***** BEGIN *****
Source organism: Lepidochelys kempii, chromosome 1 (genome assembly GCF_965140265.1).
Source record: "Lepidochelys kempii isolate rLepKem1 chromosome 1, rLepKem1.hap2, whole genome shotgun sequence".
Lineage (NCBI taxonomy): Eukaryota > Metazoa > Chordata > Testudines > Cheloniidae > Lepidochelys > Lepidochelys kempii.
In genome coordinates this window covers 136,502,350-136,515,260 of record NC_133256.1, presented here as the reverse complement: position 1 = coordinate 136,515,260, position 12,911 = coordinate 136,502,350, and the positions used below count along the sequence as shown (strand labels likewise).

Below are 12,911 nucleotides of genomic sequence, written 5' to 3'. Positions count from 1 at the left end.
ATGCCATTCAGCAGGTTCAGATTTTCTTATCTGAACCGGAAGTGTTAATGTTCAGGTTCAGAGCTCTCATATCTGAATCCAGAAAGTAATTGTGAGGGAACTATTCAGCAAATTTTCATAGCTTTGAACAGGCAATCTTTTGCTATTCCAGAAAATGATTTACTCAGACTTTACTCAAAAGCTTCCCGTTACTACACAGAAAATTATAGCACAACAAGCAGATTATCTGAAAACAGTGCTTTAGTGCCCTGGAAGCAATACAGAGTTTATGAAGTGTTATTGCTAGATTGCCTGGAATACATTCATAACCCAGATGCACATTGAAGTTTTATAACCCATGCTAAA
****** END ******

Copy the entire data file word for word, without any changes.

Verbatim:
Source organism: Lepidochelys kempii, chromosome 1 (genome assembly GCF_965140265.1).
Source record: "Lepidochelys kempii isolate rLepKem1 chromosome 1, rLepKem1.hap2, whole genome shotgun sequence".
Lineage (NCBI taxonomy): Eukaryota > Metazoa > Chordata > Testudines > Cheloniidae > Lepidochelys > Lepidochelys kempii.
In genome coordinates this window covers 136,502,350-136,515,260 of record NC_133256.1, presented here as the reverse complement: position 1 = coordinate 136,515,260, position 12,911 = coordinate 136,502,350, and the positions used below count along the sequence as shown (strand labels likewise).

Below are 12,911 nucleotides of genomic sequence, written 5' to 3'. Positions count from 1 at the left end.
ATGCCATTCAGCAGGTTCAGATTTTCTTATCTGAACCGGAAGTGTTAATGTTCAGGTTCAGAGCTCTCATATCTGAATCCAGAAAGTAATTGTGAGGGAACTATTCAGCAAATTTTCATAGCTTTGAACAGGCAATCTTTTGCTATTCCAGAAAATGATTTACTCAGACTTTACTCAAAAGCTTCCCGTTACTACACAGAAAATTATAGCACAACAAGCAGATTATCTGAAAACAGTGCTTTAGTGCCCTGGAAGCAATACAGAGTTTATGAAGTGTTATTGCTAGATTGCCTGGAATACATTCATAACCCAGATGCACATTGAAGTTTTATAACCCATGCTAAA